I believe in the future, and so in the future of what I do. There is no success overnight. I consider that everything requires time, work and persistence. Love, of course, as the main ingredient of what we “cook” in our journalism workshop. Without love and trust, there is no success. Every story is covered with this spice, and the readers can feel it. They often ask me how we can get together on the promotions so many citizens. The answer is simple – everything needs a grain of love.
What are you particularly proud of when it comes to The Youth Circle?
Firstly, I am proud of the young people I work with. For two years now, we have been working on a joint project, and we understand each other. They know how to listen and understand my ideas, accept suggestions, and approach responsibly to their realisation, they learn and explore new ideas. I follow them as they grow and develop, they gain confidence in what we do, understand the sense, make new decisions and implement them. All this affect their further development significantly.
Also, I am proud of numerous readers, continuity in work, perseverance and good intention. On every published story that has made someone feel delighted, refreshed, motivated, taught something new and useful. All this brings great joy and life satisfaction.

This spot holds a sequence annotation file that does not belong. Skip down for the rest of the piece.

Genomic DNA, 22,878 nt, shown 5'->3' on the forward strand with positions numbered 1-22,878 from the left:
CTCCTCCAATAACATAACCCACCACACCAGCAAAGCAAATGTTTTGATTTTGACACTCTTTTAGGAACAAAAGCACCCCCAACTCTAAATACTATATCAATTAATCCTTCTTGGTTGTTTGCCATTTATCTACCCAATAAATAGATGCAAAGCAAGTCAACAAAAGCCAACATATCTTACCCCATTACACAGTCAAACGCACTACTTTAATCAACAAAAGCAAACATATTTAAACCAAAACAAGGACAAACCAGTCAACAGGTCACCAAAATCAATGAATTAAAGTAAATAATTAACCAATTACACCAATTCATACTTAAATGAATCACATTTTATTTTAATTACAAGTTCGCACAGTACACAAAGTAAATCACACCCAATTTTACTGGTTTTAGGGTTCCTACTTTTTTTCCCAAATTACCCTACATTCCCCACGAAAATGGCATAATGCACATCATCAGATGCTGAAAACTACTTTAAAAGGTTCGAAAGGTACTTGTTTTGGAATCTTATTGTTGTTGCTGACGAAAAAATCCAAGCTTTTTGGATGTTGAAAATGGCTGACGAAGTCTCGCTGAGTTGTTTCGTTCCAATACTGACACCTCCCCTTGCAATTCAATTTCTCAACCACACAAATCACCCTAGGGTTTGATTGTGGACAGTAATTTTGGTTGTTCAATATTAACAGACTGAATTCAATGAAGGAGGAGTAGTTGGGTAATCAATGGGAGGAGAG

Your favourite moments at The Youth Circle?
It’s hard to distinguish the favourite moments because there were many. Nevertheless, the memory of the first issue still gives me positive vibrations and the unbelievable feel. There are also promotions in the Modern Gallery, National Library, Poetry Market, Youth Club, humanitarian action, social gatherings, editorial meetings and so on.
Your favourite stories?
We have covered many important topics from all areas of social and cultural life. We engaged in civic activism, cultural policy for youth, issues of humanity and empathy, growing up, education, sports. There are still many topics ahead of us that we are planning to open up. We approach everything very responsibly, fostering investigative journalism.
How will The Youth Circle develop further?
I don’t know it myself. New ideas are realised when proper conditions are created. It is essential to survive and preserve something in which a lot of time and efforts has been invested. The Ministry of Sports supports the project for the second year, including also the Municipality of Budva, Budva Tourist Office, National Library of Budva, other institutions and individuals. I know it should be better and better, but I believe it will be through the time that is coming.
Original interview is made in Montenegrin. To read it in Montenegrin, please navigate to The Youth Circle website, by clicking here.